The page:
By Jeff Tryka, CFA, Senior Director
A while ago, a colleague asked what I thought would happen if a company decided to cut or eliminate their dividend, to which I flippantly replied, “nothing good!” Across the recent pandemic, as a broad range of companies have decided to cut or eliminate dividends, suspend stock buybacks and implement other methods to conserve cash, I’ve thought more about this topic and what really would happen. How would institutional shareholders respond to such news? Would they immediately sell, or would they be more disciplined in their approach?
In an effort to come to some sort of answer, or at least provide some insight into the question, I decided to look at a dozen companies that announced dividend eliminations or significant cuts in the weeks prior to March 31, 2020. I chose this cutoff in order to determine relatively quickly the impact on institutional holdings through the 13F filings deadline at that date. I admit, I have some vested interest in two of the 12, as I previously owned both Ford Motor Company and Freeport McMoran – mainly for their dividends – and immediately sold both stocks after they announced the suspension of these dividends. The remaining 10 companies were selected from a range of industries, with varying pandemic impacts, so the changes in holdings may be due to more than just the dividend cuts. The first question I asked was, “What happened to total institutional holdings of these companies?”
As you can see from the following table, there are a few surprises. First, there were two companies that saw an increase in institutional holdings, Gap Inc. and Marriott International. I expected that every company would have experienced institutional selling at varying degrees. Second, there were two companies that experienced far more selling than the average, AMC Entertainment and Delta Airlines. This might be more to do with the impact of COVID-19 on their respective businesses rather than simply due to a dividend cut, though this might be a factor in all the companies examined. The overall average turnover percentage (shares sold divided by the beginning number of institutional shares held) was just 7.6%, but when you exclude the two big outliers, that percentage drops to just 2.6%. This is far from the disaster I was expecting.
Next, I decided to look at turnover among the top-25 institutional holders for each company.
Within this group, there was a higher level of turnover, suggesting that although the overall level of institutional holdings might change modestly, the changes in positions of larger holders is more acute. Once again, two companies saw increases in overall positions in the top 25, though looking deeper into the numbers, one company –, Occidental Petroleum –had two large holders that added a combined 95 million shares to their position. Overall, the average turnover percentage among the top-25 holders was higher at 9.9%, though that drops to 4.4% excluding the two outliers mentioned earlier.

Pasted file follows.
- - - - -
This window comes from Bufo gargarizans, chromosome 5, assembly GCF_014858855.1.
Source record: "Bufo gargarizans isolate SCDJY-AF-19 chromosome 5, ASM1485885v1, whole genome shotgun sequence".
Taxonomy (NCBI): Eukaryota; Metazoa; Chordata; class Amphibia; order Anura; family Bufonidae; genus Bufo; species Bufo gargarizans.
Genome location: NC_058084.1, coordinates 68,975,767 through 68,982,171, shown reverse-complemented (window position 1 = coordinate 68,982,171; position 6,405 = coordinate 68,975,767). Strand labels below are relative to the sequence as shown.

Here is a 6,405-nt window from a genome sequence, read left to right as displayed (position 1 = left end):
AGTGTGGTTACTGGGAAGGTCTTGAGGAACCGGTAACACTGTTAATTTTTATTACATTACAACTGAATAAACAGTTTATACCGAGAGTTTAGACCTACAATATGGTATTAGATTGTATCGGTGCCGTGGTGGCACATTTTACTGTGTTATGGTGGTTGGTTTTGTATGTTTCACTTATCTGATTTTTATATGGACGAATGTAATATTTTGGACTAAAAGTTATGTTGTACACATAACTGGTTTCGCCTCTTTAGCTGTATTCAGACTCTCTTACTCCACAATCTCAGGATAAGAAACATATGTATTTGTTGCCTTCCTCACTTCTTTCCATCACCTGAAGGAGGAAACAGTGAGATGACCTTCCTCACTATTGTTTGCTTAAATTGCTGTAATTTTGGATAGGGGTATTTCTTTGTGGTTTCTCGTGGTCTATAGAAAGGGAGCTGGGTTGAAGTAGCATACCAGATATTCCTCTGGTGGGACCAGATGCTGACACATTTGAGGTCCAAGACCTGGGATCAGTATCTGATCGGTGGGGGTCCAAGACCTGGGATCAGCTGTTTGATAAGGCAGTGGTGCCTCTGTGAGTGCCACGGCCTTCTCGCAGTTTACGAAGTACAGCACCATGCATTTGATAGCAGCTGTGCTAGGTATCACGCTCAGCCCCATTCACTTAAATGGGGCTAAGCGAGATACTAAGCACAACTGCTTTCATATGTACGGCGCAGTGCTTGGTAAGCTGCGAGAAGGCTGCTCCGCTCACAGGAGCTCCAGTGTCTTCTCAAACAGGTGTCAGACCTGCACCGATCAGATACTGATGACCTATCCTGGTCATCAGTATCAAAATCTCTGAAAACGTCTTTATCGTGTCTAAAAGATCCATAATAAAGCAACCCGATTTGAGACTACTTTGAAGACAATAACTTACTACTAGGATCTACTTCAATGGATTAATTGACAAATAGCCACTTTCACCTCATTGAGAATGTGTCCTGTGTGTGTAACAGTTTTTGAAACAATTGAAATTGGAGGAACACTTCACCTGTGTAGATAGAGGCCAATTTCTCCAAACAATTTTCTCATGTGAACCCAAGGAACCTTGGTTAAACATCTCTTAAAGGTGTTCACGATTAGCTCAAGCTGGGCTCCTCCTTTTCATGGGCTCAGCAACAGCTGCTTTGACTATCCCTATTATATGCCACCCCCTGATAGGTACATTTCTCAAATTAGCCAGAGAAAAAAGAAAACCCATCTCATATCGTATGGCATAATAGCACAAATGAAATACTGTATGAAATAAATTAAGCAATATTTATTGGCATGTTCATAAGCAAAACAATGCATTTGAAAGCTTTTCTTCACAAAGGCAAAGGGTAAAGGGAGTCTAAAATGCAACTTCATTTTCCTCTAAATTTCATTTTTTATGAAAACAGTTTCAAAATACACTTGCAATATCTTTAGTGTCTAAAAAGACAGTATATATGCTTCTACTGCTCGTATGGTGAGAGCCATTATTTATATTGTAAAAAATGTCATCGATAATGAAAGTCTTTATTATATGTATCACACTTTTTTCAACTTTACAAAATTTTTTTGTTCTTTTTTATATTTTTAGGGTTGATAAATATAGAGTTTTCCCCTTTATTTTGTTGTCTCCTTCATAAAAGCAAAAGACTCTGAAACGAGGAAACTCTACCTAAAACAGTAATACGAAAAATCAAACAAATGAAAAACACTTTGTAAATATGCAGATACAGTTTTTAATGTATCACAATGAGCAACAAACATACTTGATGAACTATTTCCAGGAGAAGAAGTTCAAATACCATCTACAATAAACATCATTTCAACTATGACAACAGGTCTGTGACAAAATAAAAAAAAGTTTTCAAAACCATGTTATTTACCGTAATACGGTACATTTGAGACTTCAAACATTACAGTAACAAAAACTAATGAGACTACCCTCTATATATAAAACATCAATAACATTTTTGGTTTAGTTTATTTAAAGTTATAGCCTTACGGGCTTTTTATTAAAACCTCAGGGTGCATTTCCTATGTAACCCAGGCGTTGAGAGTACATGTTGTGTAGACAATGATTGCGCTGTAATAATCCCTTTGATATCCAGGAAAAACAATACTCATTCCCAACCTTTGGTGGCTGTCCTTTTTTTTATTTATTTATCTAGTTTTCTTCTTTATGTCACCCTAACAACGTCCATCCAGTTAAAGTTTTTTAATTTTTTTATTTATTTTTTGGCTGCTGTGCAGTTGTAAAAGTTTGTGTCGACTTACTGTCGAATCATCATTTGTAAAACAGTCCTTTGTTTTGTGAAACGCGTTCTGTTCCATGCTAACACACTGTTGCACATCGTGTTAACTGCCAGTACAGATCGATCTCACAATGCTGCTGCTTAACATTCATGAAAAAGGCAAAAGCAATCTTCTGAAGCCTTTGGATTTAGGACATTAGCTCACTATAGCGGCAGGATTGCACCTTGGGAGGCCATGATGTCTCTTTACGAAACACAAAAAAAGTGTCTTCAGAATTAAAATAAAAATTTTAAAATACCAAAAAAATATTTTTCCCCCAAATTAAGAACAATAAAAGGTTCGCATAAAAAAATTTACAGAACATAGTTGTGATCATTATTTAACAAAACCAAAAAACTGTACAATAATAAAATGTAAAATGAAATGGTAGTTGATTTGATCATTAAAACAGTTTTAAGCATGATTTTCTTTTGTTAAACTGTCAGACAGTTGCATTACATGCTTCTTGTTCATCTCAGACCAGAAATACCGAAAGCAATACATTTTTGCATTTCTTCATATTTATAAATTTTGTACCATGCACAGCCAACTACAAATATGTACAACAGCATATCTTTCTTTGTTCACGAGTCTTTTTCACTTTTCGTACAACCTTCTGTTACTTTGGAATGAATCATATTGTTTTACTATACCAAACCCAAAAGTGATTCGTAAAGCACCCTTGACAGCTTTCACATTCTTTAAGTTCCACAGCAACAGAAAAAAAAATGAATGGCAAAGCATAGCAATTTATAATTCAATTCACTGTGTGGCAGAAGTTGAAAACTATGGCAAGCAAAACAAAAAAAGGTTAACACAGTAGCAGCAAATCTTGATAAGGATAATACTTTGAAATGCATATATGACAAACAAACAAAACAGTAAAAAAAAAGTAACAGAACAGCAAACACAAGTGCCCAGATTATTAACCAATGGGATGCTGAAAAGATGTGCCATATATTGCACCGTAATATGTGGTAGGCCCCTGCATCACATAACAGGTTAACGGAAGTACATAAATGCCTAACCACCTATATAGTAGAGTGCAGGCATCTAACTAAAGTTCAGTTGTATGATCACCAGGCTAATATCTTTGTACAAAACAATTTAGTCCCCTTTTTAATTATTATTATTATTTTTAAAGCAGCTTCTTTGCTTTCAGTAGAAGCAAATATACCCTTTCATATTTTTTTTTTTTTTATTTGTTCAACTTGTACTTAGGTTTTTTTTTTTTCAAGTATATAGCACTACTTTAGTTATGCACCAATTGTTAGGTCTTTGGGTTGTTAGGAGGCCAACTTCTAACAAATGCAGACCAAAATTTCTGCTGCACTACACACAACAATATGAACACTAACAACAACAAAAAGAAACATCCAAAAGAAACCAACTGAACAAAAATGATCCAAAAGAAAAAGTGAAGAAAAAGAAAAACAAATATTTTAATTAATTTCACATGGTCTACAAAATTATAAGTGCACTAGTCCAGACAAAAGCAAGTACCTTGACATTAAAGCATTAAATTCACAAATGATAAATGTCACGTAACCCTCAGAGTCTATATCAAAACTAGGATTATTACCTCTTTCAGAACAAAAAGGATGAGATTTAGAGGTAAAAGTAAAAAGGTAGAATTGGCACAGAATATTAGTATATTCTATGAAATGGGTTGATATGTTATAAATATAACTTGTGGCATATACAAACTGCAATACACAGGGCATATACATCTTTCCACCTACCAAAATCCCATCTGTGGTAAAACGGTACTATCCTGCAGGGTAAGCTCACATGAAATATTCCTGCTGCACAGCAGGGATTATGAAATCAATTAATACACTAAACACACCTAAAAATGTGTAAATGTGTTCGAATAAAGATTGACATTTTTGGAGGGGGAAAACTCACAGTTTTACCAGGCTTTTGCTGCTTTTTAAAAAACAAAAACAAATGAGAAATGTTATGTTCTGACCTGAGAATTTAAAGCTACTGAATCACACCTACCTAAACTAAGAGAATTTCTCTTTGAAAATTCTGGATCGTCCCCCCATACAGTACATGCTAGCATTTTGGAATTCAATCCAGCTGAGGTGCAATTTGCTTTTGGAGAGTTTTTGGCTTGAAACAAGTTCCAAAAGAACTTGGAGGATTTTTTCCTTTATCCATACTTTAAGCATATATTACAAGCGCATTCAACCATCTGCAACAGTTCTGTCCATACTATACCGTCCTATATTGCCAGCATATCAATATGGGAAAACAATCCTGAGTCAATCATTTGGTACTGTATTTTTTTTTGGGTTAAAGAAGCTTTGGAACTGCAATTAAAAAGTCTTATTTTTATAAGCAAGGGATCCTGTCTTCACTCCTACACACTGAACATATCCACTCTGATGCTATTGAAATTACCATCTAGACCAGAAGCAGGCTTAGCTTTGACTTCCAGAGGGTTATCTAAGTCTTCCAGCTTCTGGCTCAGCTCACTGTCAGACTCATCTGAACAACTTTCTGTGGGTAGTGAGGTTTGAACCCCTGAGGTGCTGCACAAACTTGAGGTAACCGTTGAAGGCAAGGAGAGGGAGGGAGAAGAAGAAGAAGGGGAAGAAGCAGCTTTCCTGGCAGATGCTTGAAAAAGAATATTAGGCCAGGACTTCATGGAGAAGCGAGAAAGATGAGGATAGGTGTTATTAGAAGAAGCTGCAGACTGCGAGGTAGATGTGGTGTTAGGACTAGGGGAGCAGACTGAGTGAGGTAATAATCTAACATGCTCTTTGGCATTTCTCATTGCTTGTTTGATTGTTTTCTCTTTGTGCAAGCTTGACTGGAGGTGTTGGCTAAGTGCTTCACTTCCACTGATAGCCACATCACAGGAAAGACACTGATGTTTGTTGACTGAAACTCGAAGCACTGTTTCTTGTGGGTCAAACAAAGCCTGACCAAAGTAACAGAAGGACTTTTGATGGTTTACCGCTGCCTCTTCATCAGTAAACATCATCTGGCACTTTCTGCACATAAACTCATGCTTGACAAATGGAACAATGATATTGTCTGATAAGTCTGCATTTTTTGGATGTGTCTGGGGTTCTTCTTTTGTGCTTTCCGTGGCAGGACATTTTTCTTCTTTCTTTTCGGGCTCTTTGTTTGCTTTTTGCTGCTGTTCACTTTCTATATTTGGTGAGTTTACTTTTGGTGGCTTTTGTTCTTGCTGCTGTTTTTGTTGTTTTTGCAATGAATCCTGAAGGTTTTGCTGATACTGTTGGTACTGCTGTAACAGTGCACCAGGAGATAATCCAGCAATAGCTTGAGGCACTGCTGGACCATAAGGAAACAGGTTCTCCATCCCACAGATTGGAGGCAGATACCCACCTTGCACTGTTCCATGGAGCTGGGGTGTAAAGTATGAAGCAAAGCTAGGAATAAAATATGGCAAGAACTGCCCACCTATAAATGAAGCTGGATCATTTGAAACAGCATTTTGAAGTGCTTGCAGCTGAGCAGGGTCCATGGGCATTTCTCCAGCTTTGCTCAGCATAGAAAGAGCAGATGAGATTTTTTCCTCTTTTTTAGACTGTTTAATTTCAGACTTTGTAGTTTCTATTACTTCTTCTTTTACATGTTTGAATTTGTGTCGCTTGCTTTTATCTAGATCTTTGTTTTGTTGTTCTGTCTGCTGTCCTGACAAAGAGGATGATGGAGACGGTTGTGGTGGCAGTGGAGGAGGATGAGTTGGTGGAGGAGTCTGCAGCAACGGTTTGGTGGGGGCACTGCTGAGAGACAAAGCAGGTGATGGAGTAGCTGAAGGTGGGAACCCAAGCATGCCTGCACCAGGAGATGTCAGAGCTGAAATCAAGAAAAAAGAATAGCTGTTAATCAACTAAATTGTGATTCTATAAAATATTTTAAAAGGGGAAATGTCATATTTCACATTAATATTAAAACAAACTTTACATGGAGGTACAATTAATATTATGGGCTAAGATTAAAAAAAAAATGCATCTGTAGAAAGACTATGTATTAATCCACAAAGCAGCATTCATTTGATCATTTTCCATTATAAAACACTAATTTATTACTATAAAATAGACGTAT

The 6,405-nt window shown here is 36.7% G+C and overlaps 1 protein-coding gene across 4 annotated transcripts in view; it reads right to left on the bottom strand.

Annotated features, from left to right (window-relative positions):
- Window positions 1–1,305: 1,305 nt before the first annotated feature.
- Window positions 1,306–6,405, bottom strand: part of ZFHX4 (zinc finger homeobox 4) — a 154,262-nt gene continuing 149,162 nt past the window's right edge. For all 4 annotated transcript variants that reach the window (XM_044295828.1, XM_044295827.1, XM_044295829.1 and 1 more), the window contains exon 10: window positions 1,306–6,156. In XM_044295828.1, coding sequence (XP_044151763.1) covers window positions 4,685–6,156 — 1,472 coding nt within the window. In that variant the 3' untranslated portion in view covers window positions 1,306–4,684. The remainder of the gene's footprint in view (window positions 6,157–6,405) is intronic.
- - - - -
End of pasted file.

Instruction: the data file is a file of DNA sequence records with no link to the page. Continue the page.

The final area I looked at was the level of institutional liquidations compared to new institutional positions initiated.
Upon review, I identified where the challenges from a dividend cut might make the work of IR professionals a bit more challenging. First, on average, 23.1% of institutional holders liquidated their positions entirely. Replacing nearly a quarter of shareholders is a daunting task for even the most seasoned IRO. Second, for those institutions liquidating, only 55.4% were replaced by holders establishing a new position (and keep in mind, although timing is not a part of the quarterly 13F filing, I suspect the new positions may have been established throughout the quarter, while the liquidations may have been concentrated after the dividend cuts were announced). Finally, some encouraging data on the number of shares purchased by new holders compared to those positions liquidated suggests that new buyers were more than offsetting the shares sold. With the ratio of share purchases to liquidations at 111.2%, it seems that the task of replacing those lost holders might not be as daunting as it looked at first.
While this analysis produced some numbers to support my original flippant answer to the question, there are a number of steps IR professionals can take when assessing the potential for a dividend cut or suspension. First, identify any holders that are classified as “dividend” or “income” funds, as they will be the first holders to liquidate. Second, amongst your top holders, look closely at their mandate and investment criteria. Some funds only invest in companies that are growing their dividends, so the first cut will result in the selling out of their positions. When identifying the most likely firms to sell, start to assess the most likely impact of the news on the shareholder base and begin the process of targeting for rebuilding that base. Finally, carefully consider how to communicate the company’s action. Many, if not most, investors view a dividend cut as a sign of more trouble ahead. If the action is truly temporary to address cash flow during a global pandemic, communicate that message clearly. Talk with shareholders and reassure them of the core business and how the company is managing current conditions. Open communication and transparency with institutional holders can help to cushion the impact of a dividend cut or suspension.